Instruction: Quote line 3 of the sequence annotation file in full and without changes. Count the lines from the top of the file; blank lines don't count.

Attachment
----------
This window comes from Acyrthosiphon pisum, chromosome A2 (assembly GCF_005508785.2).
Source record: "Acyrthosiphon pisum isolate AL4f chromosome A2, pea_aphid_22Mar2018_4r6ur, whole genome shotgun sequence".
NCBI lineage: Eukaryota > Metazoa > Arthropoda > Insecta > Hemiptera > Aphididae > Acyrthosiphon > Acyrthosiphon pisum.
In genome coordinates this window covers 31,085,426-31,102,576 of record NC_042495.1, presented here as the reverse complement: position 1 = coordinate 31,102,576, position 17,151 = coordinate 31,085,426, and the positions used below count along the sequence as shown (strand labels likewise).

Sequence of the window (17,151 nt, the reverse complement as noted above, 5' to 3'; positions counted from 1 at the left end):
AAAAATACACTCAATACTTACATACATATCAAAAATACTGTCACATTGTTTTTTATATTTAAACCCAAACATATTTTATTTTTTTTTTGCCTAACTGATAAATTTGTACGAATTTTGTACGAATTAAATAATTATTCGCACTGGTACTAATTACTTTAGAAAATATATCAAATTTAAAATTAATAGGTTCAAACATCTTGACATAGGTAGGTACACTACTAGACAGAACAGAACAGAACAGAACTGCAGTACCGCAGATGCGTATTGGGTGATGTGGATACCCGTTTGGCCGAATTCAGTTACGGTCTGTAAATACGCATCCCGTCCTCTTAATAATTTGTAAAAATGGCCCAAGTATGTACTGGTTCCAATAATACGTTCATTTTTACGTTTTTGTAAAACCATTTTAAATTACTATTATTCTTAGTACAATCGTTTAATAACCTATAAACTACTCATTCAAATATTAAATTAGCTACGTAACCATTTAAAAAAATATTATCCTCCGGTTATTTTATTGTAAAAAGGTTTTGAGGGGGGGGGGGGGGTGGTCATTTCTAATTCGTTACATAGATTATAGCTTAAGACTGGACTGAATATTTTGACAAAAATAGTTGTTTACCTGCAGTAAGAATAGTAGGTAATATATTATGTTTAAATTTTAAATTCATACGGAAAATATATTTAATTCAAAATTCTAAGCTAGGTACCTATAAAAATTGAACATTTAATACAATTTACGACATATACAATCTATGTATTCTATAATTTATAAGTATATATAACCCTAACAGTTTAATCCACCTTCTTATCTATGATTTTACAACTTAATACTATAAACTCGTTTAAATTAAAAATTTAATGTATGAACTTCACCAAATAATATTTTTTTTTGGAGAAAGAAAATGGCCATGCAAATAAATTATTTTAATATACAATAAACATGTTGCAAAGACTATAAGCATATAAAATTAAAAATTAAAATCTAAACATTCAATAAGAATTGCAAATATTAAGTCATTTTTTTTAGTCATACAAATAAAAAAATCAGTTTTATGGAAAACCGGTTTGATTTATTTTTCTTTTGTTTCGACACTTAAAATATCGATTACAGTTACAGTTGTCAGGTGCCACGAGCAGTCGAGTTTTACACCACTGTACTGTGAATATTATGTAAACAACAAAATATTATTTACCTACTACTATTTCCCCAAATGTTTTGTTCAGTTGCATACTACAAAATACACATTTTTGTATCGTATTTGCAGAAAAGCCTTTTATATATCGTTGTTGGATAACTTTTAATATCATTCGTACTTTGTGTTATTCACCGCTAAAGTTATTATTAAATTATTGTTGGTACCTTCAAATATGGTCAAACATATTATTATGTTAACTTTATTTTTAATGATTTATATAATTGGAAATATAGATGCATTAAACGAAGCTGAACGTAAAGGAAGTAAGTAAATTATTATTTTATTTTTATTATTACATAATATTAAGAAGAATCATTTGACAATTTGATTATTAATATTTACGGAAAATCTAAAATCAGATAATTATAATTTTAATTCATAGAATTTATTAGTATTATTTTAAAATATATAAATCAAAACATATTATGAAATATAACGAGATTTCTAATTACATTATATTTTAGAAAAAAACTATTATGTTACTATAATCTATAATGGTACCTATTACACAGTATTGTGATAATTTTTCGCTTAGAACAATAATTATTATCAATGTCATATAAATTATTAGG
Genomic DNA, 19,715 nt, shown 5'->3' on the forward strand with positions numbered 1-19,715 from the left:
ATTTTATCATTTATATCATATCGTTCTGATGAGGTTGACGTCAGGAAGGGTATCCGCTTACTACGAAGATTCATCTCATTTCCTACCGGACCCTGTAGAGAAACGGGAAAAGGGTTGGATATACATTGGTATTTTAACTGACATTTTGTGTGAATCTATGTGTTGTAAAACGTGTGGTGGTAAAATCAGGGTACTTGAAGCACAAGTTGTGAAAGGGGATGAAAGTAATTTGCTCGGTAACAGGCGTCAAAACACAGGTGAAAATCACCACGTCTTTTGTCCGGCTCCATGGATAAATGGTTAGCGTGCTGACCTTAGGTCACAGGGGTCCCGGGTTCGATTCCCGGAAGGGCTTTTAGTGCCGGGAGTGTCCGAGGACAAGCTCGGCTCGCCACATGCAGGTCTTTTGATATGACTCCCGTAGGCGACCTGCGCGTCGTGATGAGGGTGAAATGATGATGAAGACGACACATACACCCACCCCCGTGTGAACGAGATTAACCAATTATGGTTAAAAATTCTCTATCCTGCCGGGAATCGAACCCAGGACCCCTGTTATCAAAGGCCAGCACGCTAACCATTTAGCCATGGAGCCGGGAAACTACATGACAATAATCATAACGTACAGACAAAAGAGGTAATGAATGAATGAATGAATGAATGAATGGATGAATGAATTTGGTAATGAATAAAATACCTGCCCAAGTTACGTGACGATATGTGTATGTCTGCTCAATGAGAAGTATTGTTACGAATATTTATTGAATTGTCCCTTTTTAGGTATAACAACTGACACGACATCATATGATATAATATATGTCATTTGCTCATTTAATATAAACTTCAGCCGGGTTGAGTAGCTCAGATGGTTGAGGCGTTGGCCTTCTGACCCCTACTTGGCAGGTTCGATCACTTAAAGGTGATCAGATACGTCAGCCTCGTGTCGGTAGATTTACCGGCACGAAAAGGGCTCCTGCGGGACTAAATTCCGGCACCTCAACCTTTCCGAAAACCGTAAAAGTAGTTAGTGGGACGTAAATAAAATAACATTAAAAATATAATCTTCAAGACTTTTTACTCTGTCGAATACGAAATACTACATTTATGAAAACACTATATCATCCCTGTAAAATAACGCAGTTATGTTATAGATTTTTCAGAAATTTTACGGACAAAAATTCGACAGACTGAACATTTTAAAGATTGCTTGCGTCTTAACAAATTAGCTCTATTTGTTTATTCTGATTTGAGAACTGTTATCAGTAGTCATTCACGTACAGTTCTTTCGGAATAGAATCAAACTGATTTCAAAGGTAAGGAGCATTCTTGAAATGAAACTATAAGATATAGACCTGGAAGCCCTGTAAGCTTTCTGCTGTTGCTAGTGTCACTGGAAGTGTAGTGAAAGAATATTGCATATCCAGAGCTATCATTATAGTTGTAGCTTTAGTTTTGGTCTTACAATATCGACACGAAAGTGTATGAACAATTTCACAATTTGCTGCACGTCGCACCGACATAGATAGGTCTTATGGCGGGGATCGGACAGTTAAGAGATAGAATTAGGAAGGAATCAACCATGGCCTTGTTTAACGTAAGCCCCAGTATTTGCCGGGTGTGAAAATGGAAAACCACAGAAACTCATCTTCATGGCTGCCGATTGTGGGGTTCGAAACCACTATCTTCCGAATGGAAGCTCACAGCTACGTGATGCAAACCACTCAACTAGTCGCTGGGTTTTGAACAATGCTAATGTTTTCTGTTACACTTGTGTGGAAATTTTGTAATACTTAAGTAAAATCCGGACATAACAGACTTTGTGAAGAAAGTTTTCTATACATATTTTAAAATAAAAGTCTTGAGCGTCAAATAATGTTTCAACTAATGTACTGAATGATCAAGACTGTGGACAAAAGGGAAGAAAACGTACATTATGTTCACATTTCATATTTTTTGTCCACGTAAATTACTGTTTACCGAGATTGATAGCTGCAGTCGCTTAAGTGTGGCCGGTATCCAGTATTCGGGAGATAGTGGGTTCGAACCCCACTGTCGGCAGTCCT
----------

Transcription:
NCBI lineage: Eukaryota > Metazoa > Arthropoda > Insecta > Hemiptera > Aphididae > Acyrthosiphon > Acyrthosiphon pisum.